As IT has become more pervasive in most organisations, it has migrated from a supporting role to an enabling role for products and services. As a result, IT costs represent a growing and sometimes significant part of the products and services your organisation offers total cost – yet many firms lack the IT financial transparency to understand the implications. At one level, this limits executives’ ability to optimise or manage their gross margins, while at another level it may even distort the firm’s financial accounting reports. Understanding your IT cost of goods sold can lead to a more agile and competitive organisation.
IT costsmanifest themselves in diverse ways across the enterprise, and because few organisations chargeback for IT in a consistent and detailed way, accurate financial accounting is unattainable. IT costs may be incurred for:
• General enterprise wide administrative purposes-email and global ERP systems.
• Business unit administrative purposes-inventory management and point of sale systems.
• Sales and marketing purposes-CRM and territory management systems.
• Direct product or service purposes-applications enabling employees to produce or sell products.
Although these IT costs are associated with a number of different activities, many organisations account for all IT costs the same way-lumping them all into general and administrative costs. This is true whether or not these costs are charged back to the business units. This treatment distorts financial statements and hampers executives’ decision-making.
IT financial transparency enables smarter business decisions
With complete financial transparency, IT not only splits out IT costs by activity, but charges back all IT expense at the service level based on consumption by the customer. This provides business executives with information that they can use to make key decisions.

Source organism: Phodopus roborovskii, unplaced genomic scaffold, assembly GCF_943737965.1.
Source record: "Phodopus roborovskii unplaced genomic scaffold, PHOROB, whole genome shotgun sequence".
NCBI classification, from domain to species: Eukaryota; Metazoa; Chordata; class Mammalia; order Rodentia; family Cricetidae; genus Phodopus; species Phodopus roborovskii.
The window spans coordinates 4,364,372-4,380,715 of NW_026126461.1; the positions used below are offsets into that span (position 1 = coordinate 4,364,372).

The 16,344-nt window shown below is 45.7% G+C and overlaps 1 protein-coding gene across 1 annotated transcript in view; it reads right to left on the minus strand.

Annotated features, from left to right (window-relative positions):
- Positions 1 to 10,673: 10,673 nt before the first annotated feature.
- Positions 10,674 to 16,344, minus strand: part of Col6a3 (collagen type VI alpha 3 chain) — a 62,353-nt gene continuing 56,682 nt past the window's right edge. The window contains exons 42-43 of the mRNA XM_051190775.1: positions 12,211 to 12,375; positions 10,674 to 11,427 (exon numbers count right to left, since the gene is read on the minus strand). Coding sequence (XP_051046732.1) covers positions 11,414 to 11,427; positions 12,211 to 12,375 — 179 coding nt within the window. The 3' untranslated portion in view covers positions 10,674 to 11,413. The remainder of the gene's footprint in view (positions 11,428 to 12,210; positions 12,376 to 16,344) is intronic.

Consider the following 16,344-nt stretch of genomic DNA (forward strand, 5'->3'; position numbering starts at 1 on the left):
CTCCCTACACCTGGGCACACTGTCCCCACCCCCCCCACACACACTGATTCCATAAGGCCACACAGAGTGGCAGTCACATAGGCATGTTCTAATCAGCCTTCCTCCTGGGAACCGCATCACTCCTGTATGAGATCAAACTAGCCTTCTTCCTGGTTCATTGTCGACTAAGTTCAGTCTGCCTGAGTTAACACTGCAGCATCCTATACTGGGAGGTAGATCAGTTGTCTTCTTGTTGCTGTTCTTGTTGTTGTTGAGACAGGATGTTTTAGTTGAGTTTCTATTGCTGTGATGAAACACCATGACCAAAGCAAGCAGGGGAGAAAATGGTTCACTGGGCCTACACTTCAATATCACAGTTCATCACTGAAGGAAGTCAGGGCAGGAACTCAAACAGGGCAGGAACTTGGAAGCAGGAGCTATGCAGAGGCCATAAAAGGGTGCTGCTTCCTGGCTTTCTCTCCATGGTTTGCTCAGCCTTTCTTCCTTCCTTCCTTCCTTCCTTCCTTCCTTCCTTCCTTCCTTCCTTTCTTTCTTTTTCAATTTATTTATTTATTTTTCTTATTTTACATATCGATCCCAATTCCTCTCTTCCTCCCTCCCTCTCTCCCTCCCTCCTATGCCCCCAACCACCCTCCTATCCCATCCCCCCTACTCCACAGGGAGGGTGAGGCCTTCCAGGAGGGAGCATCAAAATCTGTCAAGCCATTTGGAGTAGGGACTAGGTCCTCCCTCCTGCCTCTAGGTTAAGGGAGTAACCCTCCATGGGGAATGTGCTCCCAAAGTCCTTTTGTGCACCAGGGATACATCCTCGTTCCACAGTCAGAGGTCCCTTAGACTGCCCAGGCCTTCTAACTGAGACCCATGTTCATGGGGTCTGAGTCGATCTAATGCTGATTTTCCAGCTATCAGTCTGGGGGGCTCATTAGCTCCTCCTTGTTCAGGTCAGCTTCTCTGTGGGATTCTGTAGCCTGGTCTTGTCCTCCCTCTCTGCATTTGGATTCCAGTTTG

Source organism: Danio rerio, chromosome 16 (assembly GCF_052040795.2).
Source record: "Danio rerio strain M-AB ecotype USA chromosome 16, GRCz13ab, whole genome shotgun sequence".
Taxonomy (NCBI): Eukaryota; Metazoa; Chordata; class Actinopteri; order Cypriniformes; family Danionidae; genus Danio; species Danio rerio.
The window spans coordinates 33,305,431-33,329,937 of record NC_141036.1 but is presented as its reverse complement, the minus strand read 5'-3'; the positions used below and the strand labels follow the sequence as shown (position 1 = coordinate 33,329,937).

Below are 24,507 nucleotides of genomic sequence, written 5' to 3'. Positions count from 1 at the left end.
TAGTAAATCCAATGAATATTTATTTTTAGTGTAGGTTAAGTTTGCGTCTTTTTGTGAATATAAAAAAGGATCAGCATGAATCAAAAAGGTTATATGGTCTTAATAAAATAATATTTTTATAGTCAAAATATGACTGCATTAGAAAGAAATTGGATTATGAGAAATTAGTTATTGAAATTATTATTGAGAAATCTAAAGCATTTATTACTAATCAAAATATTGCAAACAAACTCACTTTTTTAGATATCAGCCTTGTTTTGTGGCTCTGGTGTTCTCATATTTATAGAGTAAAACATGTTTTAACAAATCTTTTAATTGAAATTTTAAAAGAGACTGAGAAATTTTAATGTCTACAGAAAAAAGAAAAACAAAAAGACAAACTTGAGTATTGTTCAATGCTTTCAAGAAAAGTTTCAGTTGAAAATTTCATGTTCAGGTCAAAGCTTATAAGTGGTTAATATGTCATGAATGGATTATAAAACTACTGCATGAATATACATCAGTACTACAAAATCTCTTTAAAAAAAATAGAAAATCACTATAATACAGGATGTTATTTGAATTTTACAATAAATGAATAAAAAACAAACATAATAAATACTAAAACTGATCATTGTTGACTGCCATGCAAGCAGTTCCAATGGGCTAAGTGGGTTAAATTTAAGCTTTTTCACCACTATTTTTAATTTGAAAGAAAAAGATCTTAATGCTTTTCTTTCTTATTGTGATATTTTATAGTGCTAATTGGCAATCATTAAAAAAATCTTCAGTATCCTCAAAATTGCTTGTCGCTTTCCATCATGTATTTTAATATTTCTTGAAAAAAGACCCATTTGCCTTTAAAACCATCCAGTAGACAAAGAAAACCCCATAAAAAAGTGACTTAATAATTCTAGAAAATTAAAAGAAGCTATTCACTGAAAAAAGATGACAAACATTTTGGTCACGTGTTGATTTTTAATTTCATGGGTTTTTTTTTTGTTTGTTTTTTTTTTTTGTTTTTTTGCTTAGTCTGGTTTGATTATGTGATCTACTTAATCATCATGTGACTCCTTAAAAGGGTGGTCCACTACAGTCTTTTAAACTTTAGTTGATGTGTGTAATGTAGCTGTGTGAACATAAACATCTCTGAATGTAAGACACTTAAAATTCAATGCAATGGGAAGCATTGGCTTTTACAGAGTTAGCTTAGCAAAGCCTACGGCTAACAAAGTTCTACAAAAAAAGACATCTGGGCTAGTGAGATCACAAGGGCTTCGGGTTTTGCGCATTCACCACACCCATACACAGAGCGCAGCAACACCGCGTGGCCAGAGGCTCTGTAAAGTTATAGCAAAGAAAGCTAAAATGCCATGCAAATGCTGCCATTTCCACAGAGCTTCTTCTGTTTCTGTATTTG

Take an insurance claims process for example: a claim may require a claim form, an accident report, photographs of damages, estimates, etc., and by implementing a web-based document management system, an insurance company can significantly reduce the cost and time to process a claim by enabling documents to be scanned at their source and transmitted electronically. The cost of the system is a direct cost of providing the “process claim” service and should therefore be accounted for as a cost of goods sold expense, not a general and administrative expense.
This kind of information enables IT and the business to have a fact-based discussion. In this example, the insurance company reduces claim cost and processing time by implementing the document management system, which then passes lower prices to customers and draws new customers with faster claim times.
IT financial transparency is only an incremental process
Being able to allocate IT costs to the appropriate activities requires the ability to link IT costs to IT services that in turn link to business services and business capabilities. This implies that IT must first transition from a technology management culture to a service management culture. Do this by:
• Defining services and implementing a service catalogue. The first step is to understand the services that IT is providing rather than the technology. You can then define these services and incorporate them into a service catalogue.
• Developing cost models for each service. Cost models should map the technology, labour, and other costs required to support the service. Cost models then set the service price, i.e., the cost that the business will be charged.
• Defining allocation methodologies. Common allocation methods include direct consumption, per transaction, or headcount.
• Integrating with financials. The final step is to embed IT customer invoices into the enterprise financial accounting system, so that IT charges are accurately reflected in the business units’ P&L statements arriving at complete IT financial transparency.
About the author:
At Forrester (www.forrester.com) Craig Symons serves CIO professionals. He is a leading expert on deriving business value from IT investments. Craig helps Forrester clients implement improved IT governance to drive strategic alignment and maximise the value of IT enabled business change investments.